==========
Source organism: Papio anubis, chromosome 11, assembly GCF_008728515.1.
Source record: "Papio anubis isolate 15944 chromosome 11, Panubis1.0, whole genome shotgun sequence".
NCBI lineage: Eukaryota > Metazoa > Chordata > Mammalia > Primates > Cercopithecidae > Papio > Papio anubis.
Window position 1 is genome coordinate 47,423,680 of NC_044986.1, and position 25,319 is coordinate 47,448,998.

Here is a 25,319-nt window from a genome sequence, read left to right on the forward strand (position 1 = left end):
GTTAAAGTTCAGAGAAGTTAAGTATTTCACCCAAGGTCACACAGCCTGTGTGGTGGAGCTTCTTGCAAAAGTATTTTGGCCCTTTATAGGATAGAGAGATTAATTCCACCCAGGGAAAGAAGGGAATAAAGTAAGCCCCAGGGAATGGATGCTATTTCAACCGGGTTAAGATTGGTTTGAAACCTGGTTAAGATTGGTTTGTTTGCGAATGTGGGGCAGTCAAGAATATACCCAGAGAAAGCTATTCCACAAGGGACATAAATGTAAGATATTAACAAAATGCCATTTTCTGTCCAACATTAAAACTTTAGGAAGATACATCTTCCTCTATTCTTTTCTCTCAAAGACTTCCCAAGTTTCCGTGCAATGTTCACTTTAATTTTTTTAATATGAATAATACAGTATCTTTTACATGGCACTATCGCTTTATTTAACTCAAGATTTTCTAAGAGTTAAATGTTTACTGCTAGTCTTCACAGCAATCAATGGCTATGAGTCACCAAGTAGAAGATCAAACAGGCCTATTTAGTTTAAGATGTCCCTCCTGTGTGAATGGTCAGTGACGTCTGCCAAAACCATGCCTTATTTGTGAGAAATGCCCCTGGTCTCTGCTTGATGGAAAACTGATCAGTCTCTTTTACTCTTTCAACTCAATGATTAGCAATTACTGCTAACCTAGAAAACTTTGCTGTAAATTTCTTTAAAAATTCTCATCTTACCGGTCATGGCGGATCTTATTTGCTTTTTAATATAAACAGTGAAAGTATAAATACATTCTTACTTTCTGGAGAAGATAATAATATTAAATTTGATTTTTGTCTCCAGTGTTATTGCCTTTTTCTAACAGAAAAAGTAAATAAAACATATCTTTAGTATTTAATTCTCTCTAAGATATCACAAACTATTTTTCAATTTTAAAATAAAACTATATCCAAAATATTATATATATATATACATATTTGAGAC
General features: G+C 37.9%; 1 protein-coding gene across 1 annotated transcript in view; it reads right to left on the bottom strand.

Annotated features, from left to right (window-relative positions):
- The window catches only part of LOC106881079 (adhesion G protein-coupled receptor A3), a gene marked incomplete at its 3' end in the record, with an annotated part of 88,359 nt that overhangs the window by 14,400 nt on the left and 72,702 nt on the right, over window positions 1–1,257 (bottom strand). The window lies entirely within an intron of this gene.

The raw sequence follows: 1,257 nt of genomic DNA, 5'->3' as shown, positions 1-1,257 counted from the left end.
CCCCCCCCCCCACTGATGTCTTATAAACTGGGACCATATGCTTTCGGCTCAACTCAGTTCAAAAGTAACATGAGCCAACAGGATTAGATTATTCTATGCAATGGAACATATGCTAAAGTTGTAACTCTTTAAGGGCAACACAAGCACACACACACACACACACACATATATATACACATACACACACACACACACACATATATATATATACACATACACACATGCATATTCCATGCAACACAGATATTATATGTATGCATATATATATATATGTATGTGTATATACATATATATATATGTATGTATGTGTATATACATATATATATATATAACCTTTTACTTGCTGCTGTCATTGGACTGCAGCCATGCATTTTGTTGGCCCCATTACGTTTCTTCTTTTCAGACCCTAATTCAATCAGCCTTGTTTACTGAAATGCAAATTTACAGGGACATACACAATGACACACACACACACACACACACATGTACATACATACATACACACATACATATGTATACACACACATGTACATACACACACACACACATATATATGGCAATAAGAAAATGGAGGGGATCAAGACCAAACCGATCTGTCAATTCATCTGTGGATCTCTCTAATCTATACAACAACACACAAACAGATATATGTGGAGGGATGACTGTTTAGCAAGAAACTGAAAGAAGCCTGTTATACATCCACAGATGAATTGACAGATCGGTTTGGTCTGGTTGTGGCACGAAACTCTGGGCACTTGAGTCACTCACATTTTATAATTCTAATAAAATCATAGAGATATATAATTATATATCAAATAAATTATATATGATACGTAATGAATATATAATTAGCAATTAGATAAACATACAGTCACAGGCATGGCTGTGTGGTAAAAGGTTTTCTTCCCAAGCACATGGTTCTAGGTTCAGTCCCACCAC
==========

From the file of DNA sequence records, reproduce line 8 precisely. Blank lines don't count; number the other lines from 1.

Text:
Annotated features, from left to right (window-relative positions):